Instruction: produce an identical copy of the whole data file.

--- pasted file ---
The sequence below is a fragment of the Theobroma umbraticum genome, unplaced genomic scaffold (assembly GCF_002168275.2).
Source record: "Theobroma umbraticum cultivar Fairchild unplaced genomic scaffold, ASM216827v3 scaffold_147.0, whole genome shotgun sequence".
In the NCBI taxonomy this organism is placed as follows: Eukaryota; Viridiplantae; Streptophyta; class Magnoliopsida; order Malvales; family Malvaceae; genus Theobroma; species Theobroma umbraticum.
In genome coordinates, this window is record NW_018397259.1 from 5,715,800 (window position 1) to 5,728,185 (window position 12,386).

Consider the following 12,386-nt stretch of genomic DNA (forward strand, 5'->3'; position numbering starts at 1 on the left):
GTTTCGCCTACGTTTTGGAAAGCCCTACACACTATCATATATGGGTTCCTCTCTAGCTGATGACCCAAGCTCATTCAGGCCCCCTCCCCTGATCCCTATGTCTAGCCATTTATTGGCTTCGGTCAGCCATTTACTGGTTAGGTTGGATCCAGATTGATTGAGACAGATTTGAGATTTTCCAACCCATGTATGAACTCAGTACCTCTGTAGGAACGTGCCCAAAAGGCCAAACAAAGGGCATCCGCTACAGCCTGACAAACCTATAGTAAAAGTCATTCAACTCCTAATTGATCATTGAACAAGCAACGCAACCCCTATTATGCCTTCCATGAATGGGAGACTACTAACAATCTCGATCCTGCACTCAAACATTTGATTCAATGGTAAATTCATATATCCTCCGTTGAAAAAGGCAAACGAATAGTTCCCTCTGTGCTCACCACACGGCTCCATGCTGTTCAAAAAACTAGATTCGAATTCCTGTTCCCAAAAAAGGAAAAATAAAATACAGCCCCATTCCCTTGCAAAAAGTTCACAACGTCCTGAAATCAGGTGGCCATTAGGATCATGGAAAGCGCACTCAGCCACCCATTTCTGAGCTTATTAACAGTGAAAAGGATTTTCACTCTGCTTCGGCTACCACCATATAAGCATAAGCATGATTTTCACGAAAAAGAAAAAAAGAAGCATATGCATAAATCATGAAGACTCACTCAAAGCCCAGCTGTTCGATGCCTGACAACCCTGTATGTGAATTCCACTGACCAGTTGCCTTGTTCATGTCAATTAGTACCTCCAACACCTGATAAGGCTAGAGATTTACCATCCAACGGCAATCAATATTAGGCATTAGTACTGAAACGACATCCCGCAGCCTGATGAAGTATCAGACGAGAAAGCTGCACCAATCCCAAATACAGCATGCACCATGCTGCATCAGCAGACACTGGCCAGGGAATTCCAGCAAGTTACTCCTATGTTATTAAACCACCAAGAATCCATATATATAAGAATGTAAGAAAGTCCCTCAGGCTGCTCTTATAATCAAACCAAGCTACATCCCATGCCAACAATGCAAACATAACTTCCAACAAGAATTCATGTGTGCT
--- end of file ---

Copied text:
The sequence below is a fragment of the Theobroma umbraticum genome, unplaced genomic scaffold (assembly GCF_002168275.2).
Source record: "Theobroma umbraticum cultivar Fairchild unplaced genomic scaffold, ASM216827v3 scaffold_147.0, whole genome shotgun sequence".
In the NCBI taxonomy this organism is placed as follows: Eukaryota; Viridiplantae; Streptophyta; class Magnoliopsida; order Malvales; family Malvaceae; genus Theobroma; species Theobroma umbraticum.
In genome coordinates, this window is record NW_018397259.1 from 5,715,800 (window position 1) to 5,728,185 (window position 12,386).

Consider the following 12,386-nt stretch of genomic DNA (forward strand, 5'->3'; position numbering starts at 1 on the left):
GTTTCGCCTACGTTTTGGAAAGCCCTACACACTATCATATATGGGTTCCTCTCTAGCTGATGACCCAAGCTCATTCAGGCCCCCTCCCCTGATCCCTATGTCTAGCCATTTATTGGCTTCGGTCAGCCATTTACTGGTTAGGTTGGATCCAGATTGATTGAGACAGATTTGAGATTTTCCAACCCATGTATGAACTCAGTACCTCTGTAGGAACGTGCCCAAAAGGCCAAACAAAGGGCATCCGCTACAGCCTGACAAACCTATAGTAAAAGTCATTCAACTCCTAATTGATCATTGAACAAGCAACGCAACCCCTATTATGCCTTCCATGAATGGGAGACTACTAACAATCTCGATCCTGCACTCAAACATTTGATTCAATGGTAAATTCATATATCCTCCGTTGAAAAAGGCAAACGAATAGTTCCCTCTGTGCTCACCACACGGCTCCATGCTGTTCAAAAAACTAGATTCGAATTCCTGTTCCCAAAAAAGGAAAAATAAAATACAGCCCCATTCCCTTGCAAAAAGTTCACAACGTCCTGAAATCAGGTGGCCATTAGGATCATGGAAAGCGCACTCAGCCACCCATTTCTGAGCTTATTAACAGTGAAAAGGATTTTCACTCTGCTTCGGCTACCACCATATAAGCATAAGCATGATTTTCACGAAAAAGAAAAAAAGAAGCATATGCATAAATCATGAAGACTCACTCAAAGCCCAGCTGTTCGATGCCTGACAACCCTGTATGTGAATTCCACTGACCAGTTGCCTTGTTCATGTCAATTAGTACCTCCAACACCTGATAAGGCTAGAGATTTACCATCCAACGGCAATCAATATTAGGCATTAGTACTGAAACGACATCCCGCAGCCTGATGAAGTATCAGACGAGAAAGCTGCACCAATCCCAAATACAGCATGCACCATGCTGCATCAGCAGACACTGGCCAGGGAATTCCAGCAAGTTACTCCTATGTTATTAAACCACCAAGAATCCATATATATAAGAATGTAAGAAAGTCCCTCAGGCTGCTCTTATAATCAAACCAAGCTACATCCCATGCCAACAATGCAAACATAACTTCCAACAAGAATTCATGTGTGCT